For 2019 models, metropolitan areas were limited to 70 areas. This includes the top 40 metropolitan areas along with other major metropolitan areas. Previous metropolitan area models used Consolidated Statistical Based Area (CBSA) definitions of metropolitan areas for clustering of respondents within geographic areas. CBSAs are larger geographic areas than counties. For example, the New York metropolitan area as defined using CBSAs consists of 23 counties in New York, New Jersey, and Pennsylvania. There are more surveys that share the metropolitan area of respondents than there are surveys that share the county of the respondent. Models based on this larger level of geographic clustering have been done in the past to make use of the additional data and because they are relatively easy to fit. In addition, they provide estimates that are "in the ball park", that is, estimates based on the metropolitan area model typically are within the 95% certainty intervals of models based to the counties. They do not, however, yield estimates identical to those based to counties. Estimates could be in either the high or low end of the 95% certainty interval depending on how respondents might have been distributed over the larger geographic area. To avoid confusion for those who wish to compare the two geographic areas, estimates for metropolitan areas have been revised to reflect the county-level distributions.

List of Metropolitan Area Definitions

County Clusters

To limit higher incidence areas influencing estimates of lower incidence areas (and vice versa), counties were grouped into 26 clusters based on census division, population density, and past estimates of Jewish population incidence. Previous models clustered data into 80 groups based on population density and Jewish population incidence. Estimates using the simpler set of 26 clusters were compared to estimates using the more detailed clustering to determine that they did not change estimates of individual county groups.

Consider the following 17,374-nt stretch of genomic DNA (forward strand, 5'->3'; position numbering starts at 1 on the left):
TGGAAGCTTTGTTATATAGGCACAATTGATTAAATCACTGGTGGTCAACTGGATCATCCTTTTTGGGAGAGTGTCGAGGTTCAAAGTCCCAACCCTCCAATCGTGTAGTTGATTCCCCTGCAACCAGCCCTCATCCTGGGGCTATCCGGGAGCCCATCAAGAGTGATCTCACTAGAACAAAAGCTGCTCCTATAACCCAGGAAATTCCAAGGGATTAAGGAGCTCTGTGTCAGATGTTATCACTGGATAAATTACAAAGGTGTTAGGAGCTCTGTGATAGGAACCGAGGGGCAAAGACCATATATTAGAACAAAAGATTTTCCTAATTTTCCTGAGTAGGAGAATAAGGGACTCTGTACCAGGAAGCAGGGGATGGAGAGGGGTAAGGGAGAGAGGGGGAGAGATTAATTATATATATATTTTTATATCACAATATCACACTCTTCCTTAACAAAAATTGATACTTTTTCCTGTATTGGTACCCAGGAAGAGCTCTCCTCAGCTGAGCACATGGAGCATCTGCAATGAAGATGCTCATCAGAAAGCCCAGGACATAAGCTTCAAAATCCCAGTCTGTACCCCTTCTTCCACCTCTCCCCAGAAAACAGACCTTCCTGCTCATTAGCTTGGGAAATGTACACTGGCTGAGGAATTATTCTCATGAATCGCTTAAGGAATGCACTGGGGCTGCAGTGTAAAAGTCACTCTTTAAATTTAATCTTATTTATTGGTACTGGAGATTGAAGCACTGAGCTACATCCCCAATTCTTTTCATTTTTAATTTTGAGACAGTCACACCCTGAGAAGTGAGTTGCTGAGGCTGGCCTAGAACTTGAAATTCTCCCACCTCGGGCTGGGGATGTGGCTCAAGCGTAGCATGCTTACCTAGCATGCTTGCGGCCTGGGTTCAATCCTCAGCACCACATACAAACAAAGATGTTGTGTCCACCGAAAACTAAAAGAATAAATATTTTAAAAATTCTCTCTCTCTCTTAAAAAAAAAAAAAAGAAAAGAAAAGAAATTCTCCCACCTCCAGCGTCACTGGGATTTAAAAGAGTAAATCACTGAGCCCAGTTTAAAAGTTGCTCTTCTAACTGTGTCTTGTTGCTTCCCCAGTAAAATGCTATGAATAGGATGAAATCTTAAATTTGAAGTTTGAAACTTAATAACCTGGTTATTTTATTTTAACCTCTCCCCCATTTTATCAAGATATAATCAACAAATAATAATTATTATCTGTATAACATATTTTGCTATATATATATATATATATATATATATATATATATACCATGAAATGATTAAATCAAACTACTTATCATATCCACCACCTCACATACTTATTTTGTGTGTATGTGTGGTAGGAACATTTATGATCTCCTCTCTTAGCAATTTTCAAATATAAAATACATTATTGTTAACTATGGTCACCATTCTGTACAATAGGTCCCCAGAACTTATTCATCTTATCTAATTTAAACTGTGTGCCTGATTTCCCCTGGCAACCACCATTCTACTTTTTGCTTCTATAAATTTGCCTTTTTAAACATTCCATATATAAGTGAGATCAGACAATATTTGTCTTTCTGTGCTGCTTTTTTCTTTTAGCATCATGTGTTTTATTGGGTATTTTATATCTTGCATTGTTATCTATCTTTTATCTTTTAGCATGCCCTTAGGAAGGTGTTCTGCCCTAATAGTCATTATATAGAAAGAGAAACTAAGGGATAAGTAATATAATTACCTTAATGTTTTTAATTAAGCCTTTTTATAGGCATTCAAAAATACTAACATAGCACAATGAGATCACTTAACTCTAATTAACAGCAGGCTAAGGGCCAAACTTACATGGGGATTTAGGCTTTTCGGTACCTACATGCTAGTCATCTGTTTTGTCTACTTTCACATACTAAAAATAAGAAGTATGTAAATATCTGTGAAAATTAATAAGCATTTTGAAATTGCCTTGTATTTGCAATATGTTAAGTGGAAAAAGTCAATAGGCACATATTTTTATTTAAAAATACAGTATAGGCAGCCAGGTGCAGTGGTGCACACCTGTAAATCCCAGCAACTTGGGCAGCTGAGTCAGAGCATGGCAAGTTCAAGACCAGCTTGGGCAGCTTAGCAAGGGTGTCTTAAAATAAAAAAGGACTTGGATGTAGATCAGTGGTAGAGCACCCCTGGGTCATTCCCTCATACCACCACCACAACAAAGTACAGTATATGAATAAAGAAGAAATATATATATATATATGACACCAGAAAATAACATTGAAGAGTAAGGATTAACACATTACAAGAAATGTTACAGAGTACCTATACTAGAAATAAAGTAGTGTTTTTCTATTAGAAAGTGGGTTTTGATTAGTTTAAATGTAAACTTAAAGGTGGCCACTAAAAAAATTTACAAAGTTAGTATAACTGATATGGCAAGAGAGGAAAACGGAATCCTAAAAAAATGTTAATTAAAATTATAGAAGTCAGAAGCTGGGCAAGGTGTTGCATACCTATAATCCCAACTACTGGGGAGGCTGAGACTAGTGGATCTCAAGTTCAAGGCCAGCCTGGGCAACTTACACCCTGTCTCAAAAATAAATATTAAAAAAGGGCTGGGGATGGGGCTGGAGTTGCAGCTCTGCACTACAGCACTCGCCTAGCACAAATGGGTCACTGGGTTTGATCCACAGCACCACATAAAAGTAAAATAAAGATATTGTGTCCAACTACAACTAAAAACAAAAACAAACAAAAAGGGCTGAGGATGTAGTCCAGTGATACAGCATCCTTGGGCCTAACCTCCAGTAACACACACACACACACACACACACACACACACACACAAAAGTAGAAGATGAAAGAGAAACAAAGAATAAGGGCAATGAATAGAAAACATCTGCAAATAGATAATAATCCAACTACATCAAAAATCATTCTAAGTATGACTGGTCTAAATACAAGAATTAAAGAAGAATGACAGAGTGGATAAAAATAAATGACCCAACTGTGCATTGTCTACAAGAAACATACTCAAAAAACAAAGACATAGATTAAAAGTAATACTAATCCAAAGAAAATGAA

Estimates of Jewish Children and Other Jewish Adults

Estimates of those not represented in the model, specifically, children and adults who identify culturally or ethnically (not religiously) as Jewish (JNR) are estimated from independent sources of data and added to the model-based estimates of Jewish adults to obtain estimates of the total Jewish population. At the national level, estimates of these two groups were based on the Pew 2013 Survey of American Jews. For counties and metropolitan areas, estimates of these groups are based on recent local Jewish community surveys where available. For areas without such local sources of data, estimates are based on secondary analysis of Pew 2013. Past estimates used the lowest level of geography for which a reliable estimate could be obtained (national, census region, division, state, metropolitan area, or county). Because estimates of these two groups rely solely on single sources of data that cannot be validated against independent sources of data such as a census, new estimates use the lowest possible estimate for the group, regardless of geography so as to err on the side of conservative estimates given the lack of data for these groups. For example, if the national estimate is that 21% of the Jewish population are children aged 17 years and younger, and the county estimate from Pew was 10%, we used the 10% estimate even if this estimate had low reliability. For a detailed list of sources for these two groups see Sources of Data Used to Estimate the Proportion of Kids and Jewish Adults Who Don't Identify Judaism as their Religion.

2019 Estimation Details

Methods of estimation have not changed and are described in detail in American Jewish Population 2019 Estimation Details.

Other Methodological Reports

Why Do These Estimates Differ from Other Published Estimates

2013 Methodological Report (excerpted from 2013 Tighe, Saxe, Kramer & Parmer, 2013)

Modeling Political Variables

Estimating the number of Jewish children and other adults

Recoding of Pew Jewish population categories

See Also Publications